J.P. JENKS, INC. et al v. AIG CLAIMS, INC., No. 1:2015cv00155 - Document 68 (W.D. Pa. 2017)

Court Description: MEMORANDUM OPINION & ORDER: For the foregoing reasons, the Court hereby GRANTS in part and DENIES in part both Defendants and Plaintiffs Motions for Summary Judgment. Defendant is liable under the Policy and Pennsylvania law for coverage arising out of Bowers injury in Pennsylvania, even if that claim was initially filed in Ohio. Because Plaintiffs are also self-insured for claims filed in Ohio, the Policys Other Insurance clause becomes operative. That clause requires that liability for bene fits paid in Ohio and compensable under Pennsylvania law be shared evenly between Plaintiffs and Defendant. Plaintiffs have established that $207,960.15 of the benefits paid in Ohio are compensable under Pennsylvania law. Accordingly, Defendan t must reimburse Plaintiffs the sum of $103,980.08. Plaintiffs claim for bad faith is denied. NOW THEREFORE, it is ORDERED as follows: the parties claims having been fully adjudicated, this case is DISMISSED. Signed by Judge Barbara Rothstein on 2/26/2017. (nk)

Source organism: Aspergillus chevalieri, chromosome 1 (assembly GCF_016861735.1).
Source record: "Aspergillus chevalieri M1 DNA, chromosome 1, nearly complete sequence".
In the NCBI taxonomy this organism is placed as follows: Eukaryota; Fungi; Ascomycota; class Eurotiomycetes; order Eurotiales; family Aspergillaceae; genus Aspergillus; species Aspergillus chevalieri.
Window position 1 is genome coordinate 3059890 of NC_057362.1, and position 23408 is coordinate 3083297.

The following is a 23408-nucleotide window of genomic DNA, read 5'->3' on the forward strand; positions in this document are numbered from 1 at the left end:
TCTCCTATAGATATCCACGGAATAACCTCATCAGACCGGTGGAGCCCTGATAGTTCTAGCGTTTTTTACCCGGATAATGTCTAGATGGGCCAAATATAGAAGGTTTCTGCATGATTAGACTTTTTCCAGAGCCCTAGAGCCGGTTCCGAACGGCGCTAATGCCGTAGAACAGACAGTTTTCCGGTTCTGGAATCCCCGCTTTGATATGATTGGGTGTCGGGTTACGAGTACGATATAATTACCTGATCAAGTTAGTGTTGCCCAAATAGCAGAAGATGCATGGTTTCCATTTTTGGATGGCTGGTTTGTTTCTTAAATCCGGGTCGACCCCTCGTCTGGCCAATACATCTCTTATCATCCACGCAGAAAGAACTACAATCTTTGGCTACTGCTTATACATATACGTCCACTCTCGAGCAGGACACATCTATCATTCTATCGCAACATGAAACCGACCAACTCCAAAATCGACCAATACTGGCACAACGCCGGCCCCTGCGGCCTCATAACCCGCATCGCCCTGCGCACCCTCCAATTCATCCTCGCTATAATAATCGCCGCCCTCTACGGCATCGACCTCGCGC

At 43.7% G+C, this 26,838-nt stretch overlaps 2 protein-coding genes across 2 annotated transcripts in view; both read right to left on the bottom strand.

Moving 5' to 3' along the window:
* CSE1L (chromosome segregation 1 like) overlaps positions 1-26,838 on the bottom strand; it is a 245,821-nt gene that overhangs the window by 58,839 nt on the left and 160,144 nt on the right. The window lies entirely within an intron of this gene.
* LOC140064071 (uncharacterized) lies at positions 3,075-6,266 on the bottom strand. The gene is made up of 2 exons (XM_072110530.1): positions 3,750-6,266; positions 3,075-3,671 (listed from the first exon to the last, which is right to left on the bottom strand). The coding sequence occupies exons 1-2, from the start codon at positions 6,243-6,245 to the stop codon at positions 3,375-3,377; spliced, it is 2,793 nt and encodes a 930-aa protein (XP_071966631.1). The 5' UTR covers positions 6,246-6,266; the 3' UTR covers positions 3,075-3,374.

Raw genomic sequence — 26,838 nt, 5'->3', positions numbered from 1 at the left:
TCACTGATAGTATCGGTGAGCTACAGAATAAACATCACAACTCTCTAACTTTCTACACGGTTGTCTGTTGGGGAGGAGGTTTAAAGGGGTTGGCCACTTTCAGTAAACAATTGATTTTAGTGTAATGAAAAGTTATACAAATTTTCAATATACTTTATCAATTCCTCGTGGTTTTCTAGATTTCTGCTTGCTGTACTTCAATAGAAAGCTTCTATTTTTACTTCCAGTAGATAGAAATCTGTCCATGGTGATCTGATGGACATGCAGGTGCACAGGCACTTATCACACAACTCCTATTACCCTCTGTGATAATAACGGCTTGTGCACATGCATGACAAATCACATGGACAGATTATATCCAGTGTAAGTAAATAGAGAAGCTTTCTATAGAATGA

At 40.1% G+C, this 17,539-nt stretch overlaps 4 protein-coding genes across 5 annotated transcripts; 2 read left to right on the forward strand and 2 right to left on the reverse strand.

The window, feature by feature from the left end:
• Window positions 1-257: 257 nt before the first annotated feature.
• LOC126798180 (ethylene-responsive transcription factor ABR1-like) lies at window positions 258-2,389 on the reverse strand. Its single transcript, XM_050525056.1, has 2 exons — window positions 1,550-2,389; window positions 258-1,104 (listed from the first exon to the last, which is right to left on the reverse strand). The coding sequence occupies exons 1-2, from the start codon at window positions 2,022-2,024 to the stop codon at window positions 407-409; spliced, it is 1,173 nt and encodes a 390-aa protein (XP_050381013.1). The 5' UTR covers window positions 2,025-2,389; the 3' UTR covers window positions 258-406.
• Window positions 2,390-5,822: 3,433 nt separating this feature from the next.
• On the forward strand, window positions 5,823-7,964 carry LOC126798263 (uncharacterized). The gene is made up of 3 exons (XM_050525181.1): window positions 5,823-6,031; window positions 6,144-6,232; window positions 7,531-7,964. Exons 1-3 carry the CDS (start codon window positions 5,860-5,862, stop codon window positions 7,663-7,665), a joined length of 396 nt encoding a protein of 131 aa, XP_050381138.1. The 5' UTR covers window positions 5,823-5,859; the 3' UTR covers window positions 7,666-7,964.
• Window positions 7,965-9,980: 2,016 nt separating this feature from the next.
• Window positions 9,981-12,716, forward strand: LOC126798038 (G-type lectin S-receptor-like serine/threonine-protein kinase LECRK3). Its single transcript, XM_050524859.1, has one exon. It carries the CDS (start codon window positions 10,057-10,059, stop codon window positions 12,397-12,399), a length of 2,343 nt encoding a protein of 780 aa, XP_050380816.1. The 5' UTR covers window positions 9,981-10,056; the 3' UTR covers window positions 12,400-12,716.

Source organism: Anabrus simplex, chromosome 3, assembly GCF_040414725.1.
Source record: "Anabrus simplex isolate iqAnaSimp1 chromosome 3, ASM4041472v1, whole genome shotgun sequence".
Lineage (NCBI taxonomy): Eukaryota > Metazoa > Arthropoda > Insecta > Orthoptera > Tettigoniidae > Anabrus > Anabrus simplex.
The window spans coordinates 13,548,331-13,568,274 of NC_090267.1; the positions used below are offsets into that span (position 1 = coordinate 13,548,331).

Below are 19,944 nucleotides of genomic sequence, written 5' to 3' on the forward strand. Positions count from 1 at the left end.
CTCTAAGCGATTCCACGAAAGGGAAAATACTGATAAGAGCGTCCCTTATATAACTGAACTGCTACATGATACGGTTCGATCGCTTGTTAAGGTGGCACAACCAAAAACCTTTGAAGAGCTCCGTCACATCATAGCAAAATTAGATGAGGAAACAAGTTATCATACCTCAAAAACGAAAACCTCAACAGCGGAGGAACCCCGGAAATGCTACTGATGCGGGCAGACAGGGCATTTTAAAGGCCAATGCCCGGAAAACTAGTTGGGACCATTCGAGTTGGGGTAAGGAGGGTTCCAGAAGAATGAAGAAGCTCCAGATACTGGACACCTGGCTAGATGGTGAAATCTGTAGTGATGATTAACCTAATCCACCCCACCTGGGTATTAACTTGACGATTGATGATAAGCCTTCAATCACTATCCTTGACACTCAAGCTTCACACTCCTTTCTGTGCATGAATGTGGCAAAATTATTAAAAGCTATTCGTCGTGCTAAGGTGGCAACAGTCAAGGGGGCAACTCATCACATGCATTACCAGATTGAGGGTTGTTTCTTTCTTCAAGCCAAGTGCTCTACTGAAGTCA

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J.P. JENKS, INC. et al v. AIG CLAIMS, INC. Doc. 68 UNITED STATES DISTRICT COURT FOR THE WESTERN DISTRICT OF PENNSYLVANIA 1 2 3 4 J.P. JENKS, INC. and R.W. SIDLEY, INC., 5 Civil Action No. 1:15-cv-00155 (BJR) MEMORANDUM OPINION GRANTING IN PART AND DENYING IN PART DEFENDANT’S AND PLAINTIFFS’ MOTIONS FOR SUMMARY JUDGMENT. Plaintiffs, 6 v. 7 8 COMMERCE & INDUSTRY INSURACE COMPANY, 9 Defendant. 10 11 12 13 I. INTRODUCTION Plaintiffs J.P. Jenks, Inc., a trucking and warehousing business, and R.W. Sidley, Inc., the parent company of J.P. Jenks, bring this action for breach of contract against Defendant Commerce 14 & Industry Insurance Company. Plaintiffs allege that Defendant breached its contractual 15 16 obligation to indemnify and reimburse Plaintiffs for costs Plaintiffs incurred during a workers’ 17 compensation proceeding in Ohio. The parties’ cross-motions for summary judgment are currently 18 before the Court. (Doc. No. 59 (Plaintiffs’ Motion), Doc. No. 60 (Defendant’s Motion).) Having 19 reviewed the parties’ submissions, the record of the case, and the relevant legal authority, the Court 20 21 will GRANT in part and DENY in part Defendant’s Motion for Summary Judgment, and GRANT in part and DENY in part Plaintiffs’ Motion for Summary Judgment. 22 23 24 25 II. FACTUAL BACKGROUND AND PROCEDURAL HISTORY In February 2012, Plaintiffs entered into a Workers’ Compensation and Employers Liability Policy with Defendant. (Doc. 1-1.) The Policy provides that Defendant shall reimburse Plaintiffs for benefits paid to injured employees and costs incurred in defending these claims, as 1 Dockets.Justia.com 1 2 required by the workers compensation laws of Pennsylvania, West Virginia, and New York. Pennsylvania Worker’s Compensation Act applies to all injuries that occur within the 3 Commonwealth of Pennsylvania. 77 P.S. § 1. On January 16, 2013, Plaintiffs’ employee Allen 4 Bowers was injured while working in Pennsylvania. (Doc. No. 1-1.) The parties’ problems were 5 precipitated when Bowers initially filed his worker’s compensation claim in the state of Ohio. 6 Ohio’s laws on workers’ compensation require local companies to either purchase insurance from 7 the state or self-insure. (Doc. No. 60-1 at 17-18.) Plaintiffs chose to self-insure, and paid 8 9 approximately $254,689 on this claim. Further complications arose when, on April 14, 2014, 10 Bowers filed a worker’s compensation claim in Pennsylvania for the same incident. (Doc. No. 60- 11 4.) Plaintiffs gave Defendant notice of this claim on August 11, 2014. (Doc. No. 60-1.) Defendant 12 accepted the Pennsylvania claim and has paid all subsequently arising benefits owing under 13 Pennsylvania law. But Defendant refused to reimburse Plaintiffs for amounts they had paid 14 Bowers pursuant to his Ohio claims. 15 On May 19, 2015, Plaintiffs filed in Pennsylvania state court a complaint alleging breach 16 17 of contract for Defendant’s refusal to reimburse Plaintiffs for the approximately $254,689 that 18 Plaintiffs paid on Bowers’s workers compensation claim in Ohio, and for bad faith. Defendant 19 removed the action to federal court on the basis of diversity citizenship. 20 Defendant moved to dismiss both counts for failing to state a claim. (Doc. No. 8.) Defendant 21 22 On June 25, 2015, argued that the insurance contract does not cover benefits that were paid in Ohio, and that it did not deny coverage in bad faith. The Court dismissed the bad faith claim, but held that “under 23 24 25 Pennsylvania law the Policy does not preclude recovery on claims made pursuant to Ohio law. Rather, it allows Plaintiffs to recover on claims made pursuant to Ohio law up to the amount that would have been required under Pennsylvania law.” (Doc. No. 22 at 5-6 (footnote omitted; 2 1 2 emphasis in original).) Plaintiffs subsequently moved for judgment on the pleadings, which the Court denied on the grounds that two disputes remained: “the extent to which Bowers’ claim would 3 have been reimbursed under Pennsylvania law; and the timing and sufficiency of the notice 4 Plaintiffs gave Defendant regarding the claim.” (Doc. No. 39 at 2.) The parties filed cross-motions 5 for summary judgment on November 29, 2016. 6 III. STANDARD OF REVIEW 7 Summary judgment is appropriate if “the pleadings, depositions, answers to interrogatories , 8 9 10 and admissions on file, together with the affidavits, if any, show that there is no genuine issue as to any material fact and that the moving party is entitled to judgment as a matter of law.” Fed. R. Civ. P. 11 56(c). In determining whether to grant summary judgment, a trial court must resolve all doubts agains t 12 the moving party and examine the record in a light most favorable to the non-moving party. See United 13 States v. Diebold, Inc., 369 U.S. 654 (1962). While the moving party bears the initial burden of 14 showing the absence of a genuine issue of material fact, the non-moving party must raise “more than 15 a mere scintilla of evidence in its favor” in order to overcome a summary judgment motion, and cannot 16 17 survive by relying on “unsupported assertions, conclusory allegations, or mere suspicions.” Podobnik v. U.S. Postal Serv., 409 F.3d 584, 594 (3d Cir. 2005) (quoting Celotex Corp. v. Catrett, 477 U.S. 317, 18 325 (1986)); Williams v. Borough of West Chester, 801 F. 2d 458, 460 (3d Cir. 1989). 19 20 21 Additionally, because the parties have cross moved for summary judgment, “‘[t]he court must rule on each party’s motion on an individual and separate basis, determining, for each side, whether a 22 judgment may be entered in accordance with the Rule 56 standard.’” Schlegel v. Life Ins. Co. of N. 23 Am., 269 F. Supp.2d 612, 615 n.1 (E.D. Pa. 2003) (quoting 10A Charles A. Wright, Arthur R. Miller 24 & Mary Kay Kane, Federal Practice and Procedure § 2720 (3d ed. 1998)). 25 3 IV. 1 DISCUSSION A. Defendant’s Motion for Summary Judgment 2 3 Defendant argues several grounds for why it is not liable for the benefits paid by Plaintiffs 4 while Bowers’s claim was in Ohio. These objections can be grouped into three categories: First, 5 Defendant maintains that reimbursement is not required by its Policy or state statute. Second, 6 Defendant argues that coverage is precluded because Plaintiffs did not timely notify it of the claim. 7 Third, Defendant argues that the Policy’s “Other Insurance” clause provides that Defendants are 8 9 10 only required to reimburse Plaintiffs for half of the requested amount. The Court will address each in turn. 11 1. Reimbursement Is Not Precluded by the Policy or by State Statute. 12 Defendant argues that Ohio Revised Code § 4123.82(A) precludes indemnification for 13 benefits that were paid by Plaintiffs. Defendant further suggests that ordering indemnification that 14 is prohibited by Ohio law would violate Pennsylvania public policy. Moreover, Defendant 15 maintains that the insurance Policy does not cover reimbursement of Ohio claims. 16 17 These arguments were already shot down in the Court’s Order denying Defendant’s Motion 18 to Dismiss. The Court held, “under Pennsylvania law the Policy does not preclude recovery on 19 claims made pursuant to Ohio law. Rather, it allows Plaintiffs to recover on claims made pursuant 20 to Ohio law up to the amount that would have been required under Pennsylvania law.” (Doc. No. 21 22 22 at 5-6 (footnote omitted; emphasis in original).) The Court applies Pennsylvania law via its exercise of diversity jurisdiction, Erie R. Co. v. Tompkins, 304 U.S. 64, 91 (1938), and no 23 24 25 Pennsylvania law (or other codified statement of “public policy”) precludes reimbursement of a covered workers compensation claim that was filed in another state. The Policy states that it includes coverage for all benefits required by Pennsylvania’s workman’s compensation law, and 4 1 2 Pennsylvania’s law applies to all injuries that occur within the Commonwealth (without reference to where the claim is filed). 77 P.S. § 1. Thus, Defendant owes coverage for the employment- 3 related injury Bowers suffered in Pennsylvania. For the reasons articulated in the October 15, 4 2015 Order (Doc. No. 22), the Court rejects Defendant’s arguments once again. 5 6 2. Defendant Was Not Prejudiced by Untimely Notice. To avoid its policy obligations on the basis of late notice, an insurer must show both that 7 notice was untimely and that is suffered prejudice as a consequence. Brakeman v. Potamac Ins. 8 9 Co., 371 A.2d 193, 196 (Pa. 1977). “Where the insurance company’s interests have not been 10 harmed by a late notice, even in the absence of extenuating circumstances to excuse the tardiness, 11 the reason behind the notice condition in the policy is lacking, and it follows neither logic nor 12 fairness to relieve the insurance company of its obligations under the policy in such a situation.” 13 Id. at 197. The Pennsylvania Supreme Court recognized that “prejudice is a difficult matter to 14 prove affirmatively, but although it may be difficult for the insurance company to prove it suffered 15 prejudice as a consequence of an untimely notice, it appears to us that it would be at least as 16 17 18 difficult for the claimant to prove a lack of prejudice.” Id. at 198. The Court concluded, “it is more equitable to place the burden of showing prejudice on the insurance company.” Id. 19 Defendant has failed to satisfy its burden to establish that it was prejudiced by untimely 20 notice. Bowers’s claim was filed in Pennsylvania on April 14, 2014. Plaintiffs provided Defendant 21 22 with notice of that claim on August 11, 2014. Defendant has not articulated how this four month delay in notice affected the sum of benefits that Plaintiff paid while Bowers’s claim was in Ohio. 23 24 25 Instead, Plaintiff must argue that it was due notice for the Pennsylvania claim before the Pennsylvania claim was ever filed. That would be an unusual argument, perhaps befitting this 5 1 2 rather unusual case. 1 In any event, Defendant has not demonstrated that notice even as early as the day the Ohio claim was filed would have produced a more advantageous result. Defendant 3 cites cases where courts have found prejudice as a matter of law when notice was not provided 4 until after a claim was fully litigated or settled. See, e.g., Metal Bank of Am., Inc. v. Ins. Co. of N. 5 Am., 520 A.2d 493 (Pa. Super. Ct. 1987). 6 Unlike these cases, however, Defendant had an opportunity to defend the identical claim when it was filed in Pennsylvania. But Defendant has 7 accepted full responsibility for the Pennsylvania claim, and has not established why it would not 8 9 have accepted the same responsibility for the same claim had it received earlier notice. Possible 10 defenses that Defendant offers now – such as its lost opportunity to answer Bowers’s complaint or 11 direct Bowers to a doctor of its choice – are just as applicable to the claim after it was transferred 12 to Pennsylvania, for which Defendant has accepted full responsibility. Defendant would have the 13 Court speculate that Defendant may have asserted certain defenses to the Ohio claim when it chose 14 not to assert those same defenses to the identical claim filed in Pennsylvania. While the 15 Pennsylvania Supreme Court acknowledged that “prejudice is a difficult manner to prove 16 17 18 affirmatively,” Brakeman, 371 A.2d at 198, it nonetheless assigned that burden to the insurer, and required a stronger showing than what Defendant has provided here. 19 3. The Policy’s “Other Insurance” Clause Requires the Parties to Share the Claim. 20 The Policy contains an “Other Insurance” clause which states: 21 We will not pay more than our share of damage and costs covered by this insurance and other insurance or self-insurance. Subject to any limits of liability that apply, all shares will be equal until the loss is paid. 22 23 24 25 1 In response to the Court’s questioning during oral argument held February 10, 2017, Defendant was unable to identify just when Plaintiffs’ responsibility to provide notice first arose. 6 1 2 (The Policy at Part One, E.) “Other insurance,” the Pennsylvania Supreme Court has explained, exists “where there are two or more insurance policies covering the same interest, the same subject 3 matter and against the same risk.” Blue Anchor Overall Co. v. Pennsylvania Lumbermens Mut. 4 Ins. Co., 123 A.2d 413, 415 (Pa. 1956). Here, two insurance policies cover benefits paid in Ohio 5 and compensable under Pennsylvania law: Defendant’s Policy with Plaintiffs in Pennsylvania, and 6 Plaintiffs’ self-insurance policy in Ohio. 7 Defendant owes coverage for benefits required under Pennsylvania’s Workers’ 8 9 Compensation Act, which applies to “all injuries occurring within the Commonwealth, irrespective 10 of the place where the contract of hiring was made.” 77 P.S. § 1. Meanwhile, Plaintiffs are self- 11 insured for coverage arising under Ohio law. 12 Compensation Act applies when an employee is injured in Ohio and also when “the employee of 13 an Ohio employer [is injured] in the course of his employment outside of Ohio.” Prendergast v. 14 Ohio law provides that Ohio’s Workmen’s Indus. Comm’n of Ohio, 27 N.E.2d 235, 237 (Ohio 1940). Thus, when Bowers was injured in 15 Pennsylvania and initially filed his claim in his employer’s home state of Ohio, he triggered 16 17 coverage under two different insurance policies for the same incident. Defendant owes coverage 18 because the injury occurred in Pennsylvania, and Plaintiffs owe coverage because they are 19 employers in Ohio where the claim was filed. The Policy’s “Other Insurance” clause directs that 20 when multiple insurance policies apply to the same incident, liability is evenly shared. 21 22 Accordingly, Plaintiffs and Defendant are each responsible for 50% of the benefits paid in Ohio that would have been due under Pennsylvania law. 23 24 25 B. Plaintiffs’ Motion for Summary Judgment Plaintiffs move for summary judgment on two grounds. First, they seek an award of $207,960.15, which is the figure they present for the sum paid to Bowers for his Ohio claim and 7 1 2 compensable under Pennsylvania law. Second, they ask the Court to find that Defendant has litigated this claim in bad faith. 3 1. Plaintiffs Are Entitled To $103,980.08. 4 Plaintiffs have submitted three affidavits which state that, of the $254,689.04 that Plaintiffs 5 paid for Bowers’s claim in Ohio, $207,960.15 is compensable under Pennsylvania law. (Doc. No. 6 59 Ex. A, B, C.) Defendant has not presented any evidence in opposition to this calculation. 7 The party moving for summary judgment initially bears the burden of proof, but once the 8 9 motion is made and supported, “the nonmoving party must produce specific facts showing that 10 there is a genuine issue for trial, rather than resting upon the assertions of pleading; a genuine issue 11 means that the evidence must create a fair doubt, and wholly speculative assertions will not 12 suffice.” Jersey Cent. Power & Light Co. v. Lacey Twp., 772 F.2d 1103, 1109 (3d Cir. 1985). 13 “Legal memoranda and oral argument are not evidence and cannot by themselves create a factual 14 dispute sufficient to defeat a summary judgment motion. ‘Denials in the form of legal conclusions, 15 unsupported by documentation of specific facts, are insufficient to create issues of material fact 16 17 that would preclude summary judgment.’” Id. at 1109-10 (quoting Securities and Exchange 18 Commission v. Bonastia, 614 F.2d 908, 914 (3d Cir. 1980)). Because Defendant has not introduced 19 any evidence to dispute Plaintiffs’ calculation, the Court accepts Plaintiffs’ figure. Pursuant to the 20 Court’s entry of summary judgment on Defendant’s “other insurance” clause argument, Plaintiffs’ 21 22 are entitled to half of this amount, or $103,980.08. 2. Plaintiffs’ Have Not Established Bad Faith as a Matter of Law. 23 24 25 Plaintiffs argue Defendant have acted in bad faith by continuing to litigate contractual liability issues that were resolved by the Court’s Orders on October 15, 2015 (Doc. No. 22) and February 16, 2016 (Doc. No. 39). Specifically, Plaintiffs reference depositions held in four U.S. 8 1 2 3 4 cities that were “all designed to beat Plaintiffs down in a war of who will blink first.” (Doc. No. 59 at 9.) In Keefe v. Prudential Prop. & Cas. Ins. Co., 203 F.3d 218, 225 (3d Cir. 2000), the Third Circuit stated the bad faith standard for insurance liability under Pennsylvania law: 11 In the insurance context, the Pennsylvania Superior Court has explained that the term bad faith includes “‘any frivolous or unfounded refusal to pay proceeds of a policy.’” Terletsky v. Prudential Property and Casualty Insurance Co., 437 Pa. Super. 108, 649 A.2d 680, 688 (1997) (quoting Black's Law Dictionary 139 (6th ed. 1990)). “‘For purposes of an action against an insurer for failure to pay a claim, such conduct imports a dishonest purpose and means a breach of a known duty (i.e., good faith and fair dealing), through some motive of self-interest or ill will; mere negligence or bad judgment is not bad faith.’” Id. Therefore, in order to recover under a bad faith claim, a plaintiff must show (1) that the defendant did not have a reasonable basis for denying benefits under the policy; and (2) that the defendant knew or recklessly disregarded its lack of reasonable basis in denying the claim. See id.; Klinger v. State Farm Mutual Automobile Ins. Co., 115 F.3d 230 (3d Cir. 1997); Polselli v. Nationwide Mutual Fire Ins. Co., 23 F.3d 747, 751 (3d Cir. 1994). 12 203 F.3d at 225. Plaintiffs have not established that Defendant’s deposition requests in the course 13 of discovery were bad faith attempts to avoid paying the proceeds of its policy. 5 6 7 8 9 10 14 V. CONCLUSION 15 For the foregoing reasons, the Court hereby GRANTS in part and DENIES in part both 16 17 Defendant’s and Plaintiffs’ Motions for Summary Judgment. Defendant is liable under the Policy 18 and Pennsylvania law for coverage arising out of Bowers’ injury in Pennsylvania, even if that 19 claim was initially filed in Ohio. Because Plaintiffs are also self-insured for claims filed in Ohio, 20 the Policy’s “Other Insurance” clause becomes operative. That clause requires that liability for 21 22 benefits paid in Ohio and compensable under Pennsylvania law be shared evenly between Plaintiffs and Defendant. Plaintiffs have established that $207,960.15 of the benefits paid in Ohio 23 24 are compensable under Pennsylvania law. Accordingly, Defendant must reimburse Plaintiffs the 25 9 1 2 3 sum of $103,980.08. Plaintiff’s claim for bad faith is denied. NOW THEREFORE, it is ORDERED as follows: the parties’ claims having been fully adjudicated, this case is DISMISSED. Dated this 16th day of February, 2017. 4 5 6 Barbara Jacobs Rothstein U.S. District Court Judge 7 8 9 10 11 12 13 14 15 16 17 18 19 20 21 22 23 24 25 10